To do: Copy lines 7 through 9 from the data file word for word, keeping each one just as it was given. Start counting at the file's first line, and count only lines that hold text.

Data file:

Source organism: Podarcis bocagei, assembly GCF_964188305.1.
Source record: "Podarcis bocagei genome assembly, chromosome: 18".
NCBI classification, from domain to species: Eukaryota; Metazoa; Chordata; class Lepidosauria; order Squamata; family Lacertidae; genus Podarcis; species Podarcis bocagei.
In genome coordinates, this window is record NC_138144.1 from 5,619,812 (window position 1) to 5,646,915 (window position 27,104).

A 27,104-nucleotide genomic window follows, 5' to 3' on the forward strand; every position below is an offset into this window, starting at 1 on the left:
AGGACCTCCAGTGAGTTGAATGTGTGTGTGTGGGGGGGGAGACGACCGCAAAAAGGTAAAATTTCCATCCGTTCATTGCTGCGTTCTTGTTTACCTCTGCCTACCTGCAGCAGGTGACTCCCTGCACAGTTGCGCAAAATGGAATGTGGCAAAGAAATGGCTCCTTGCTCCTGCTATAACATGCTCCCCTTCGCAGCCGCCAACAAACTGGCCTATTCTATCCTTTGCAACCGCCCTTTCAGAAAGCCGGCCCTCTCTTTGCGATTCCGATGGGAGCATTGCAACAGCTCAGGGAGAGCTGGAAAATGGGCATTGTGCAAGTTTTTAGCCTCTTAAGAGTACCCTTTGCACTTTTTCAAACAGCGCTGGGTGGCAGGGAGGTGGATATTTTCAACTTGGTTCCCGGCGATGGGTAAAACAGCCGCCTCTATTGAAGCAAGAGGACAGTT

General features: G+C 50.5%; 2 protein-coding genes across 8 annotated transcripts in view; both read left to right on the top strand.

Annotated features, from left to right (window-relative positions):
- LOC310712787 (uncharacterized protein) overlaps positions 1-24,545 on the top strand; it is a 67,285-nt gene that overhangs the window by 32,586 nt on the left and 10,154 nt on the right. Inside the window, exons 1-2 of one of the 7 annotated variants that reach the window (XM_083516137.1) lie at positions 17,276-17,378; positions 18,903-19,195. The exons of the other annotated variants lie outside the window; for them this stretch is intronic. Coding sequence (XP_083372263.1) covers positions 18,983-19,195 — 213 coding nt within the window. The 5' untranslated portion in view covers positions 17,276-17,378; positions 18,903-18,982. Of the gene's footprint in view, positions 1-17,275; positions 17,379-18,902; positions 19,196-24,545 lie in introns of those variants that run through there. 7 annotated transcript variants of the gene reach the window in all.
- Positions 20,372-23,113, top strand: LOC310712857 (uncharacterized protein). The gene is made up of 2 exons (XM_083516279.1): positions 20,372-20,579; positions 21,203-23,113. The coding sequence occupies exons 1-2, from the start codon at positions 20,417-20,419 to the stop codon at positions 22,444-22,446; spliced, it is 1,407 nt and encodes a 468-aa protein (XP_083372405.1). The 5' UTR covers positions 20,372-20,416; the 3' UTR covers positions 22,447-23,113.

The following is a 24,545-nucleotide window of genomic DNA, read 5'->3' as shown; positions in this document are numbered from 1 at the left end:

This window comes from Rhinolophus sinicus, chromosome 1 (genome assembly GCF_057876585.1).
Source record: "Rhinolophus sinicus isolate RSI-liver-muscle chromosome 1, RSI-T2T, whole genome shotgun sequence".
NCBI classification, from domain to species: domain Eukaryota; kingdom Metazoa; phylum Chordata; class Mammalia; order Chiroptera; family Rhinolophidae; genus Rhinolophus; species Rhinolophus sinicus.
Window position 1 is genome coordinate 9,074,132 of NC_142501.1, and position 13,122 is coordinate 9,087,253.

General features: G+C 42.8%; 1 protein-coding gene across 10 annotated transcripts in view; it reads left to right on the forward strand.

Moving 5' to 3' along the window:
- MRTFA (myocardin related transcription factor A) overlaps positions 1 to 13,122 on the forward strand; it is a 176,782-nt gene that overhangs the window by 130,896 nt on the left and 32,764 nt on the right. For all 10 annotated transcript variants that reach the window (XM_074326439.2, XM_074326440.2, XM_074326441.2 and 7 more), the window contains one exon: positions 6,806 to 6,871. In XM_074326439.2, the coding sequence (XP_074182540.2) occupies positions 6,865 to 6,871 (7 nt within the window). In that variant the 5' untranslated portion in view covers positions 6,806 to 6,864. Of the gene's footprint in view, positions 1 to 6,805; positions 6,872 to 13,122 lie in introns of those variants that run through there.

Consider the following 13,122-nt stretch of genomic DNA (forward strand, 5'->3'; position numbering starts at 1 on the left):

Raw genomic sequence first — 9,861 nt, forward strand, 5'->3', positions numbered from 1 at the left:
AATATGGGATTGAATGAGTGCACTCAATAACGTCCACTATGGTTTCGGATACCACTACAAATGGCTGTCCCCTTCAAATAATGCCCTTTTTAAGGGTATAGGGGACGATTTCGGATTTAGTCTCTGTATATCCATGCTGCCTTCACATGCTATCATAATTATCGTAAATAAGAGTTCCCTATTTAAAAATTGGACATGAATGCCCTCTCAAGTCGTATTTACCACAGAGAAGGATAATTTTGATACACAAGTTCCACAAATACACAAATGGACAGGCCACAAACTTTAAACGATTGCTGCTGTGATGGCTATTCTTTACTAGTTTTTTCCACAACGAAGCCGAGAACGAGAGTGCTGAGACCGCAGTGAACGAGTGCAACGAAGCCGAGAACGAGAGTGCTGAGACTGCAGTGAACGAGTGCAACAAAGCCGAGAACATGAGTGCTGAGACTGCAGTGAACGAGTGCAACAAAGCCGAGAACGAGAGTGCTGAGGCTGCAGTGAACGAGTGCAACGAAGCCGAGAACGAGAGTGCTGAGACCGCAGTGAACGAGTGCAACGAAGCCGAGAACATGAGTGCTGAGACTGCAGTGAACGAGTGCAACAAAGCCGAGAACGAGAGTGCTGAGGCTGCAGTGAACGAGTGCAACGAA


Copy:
General features: G+C 50.5%; 2 protein-coding genes across 8 annotated transcripts in view; both read left to right on the top strand.

Annotated features, from left to right (window-relative positions):
- LOC310712787 (uncharacterized protein) overlaps positions 1-24,545 on the top strand; it is a 67,285-nt gene that overhangs the window by 32,586 nt on the left and 10,154 nt on the right. Inside the window, exons 1-2 of one of the 7 annotated variants that reach the window (XM_083516137.1) lie at positions 17,276-17,378; positions 18,903-19,195. The exons of the other annotated variants lie outside the window; for them this stretch is intronic. Coding sequence (XP_083372263.1) covers positions 18,983-19,195 — 213 coding nt within the window. The 5' untranslated portion in view covers positions 17,276-17,378; positions 18,903-18,982. Of the gene's footprint in view, positions 1-17,275; positions 17,379-18,902; positions 19,196-24,545 lie in introns of those variants that run through there. 7 annotated transcript variants of the gene reach the window in all.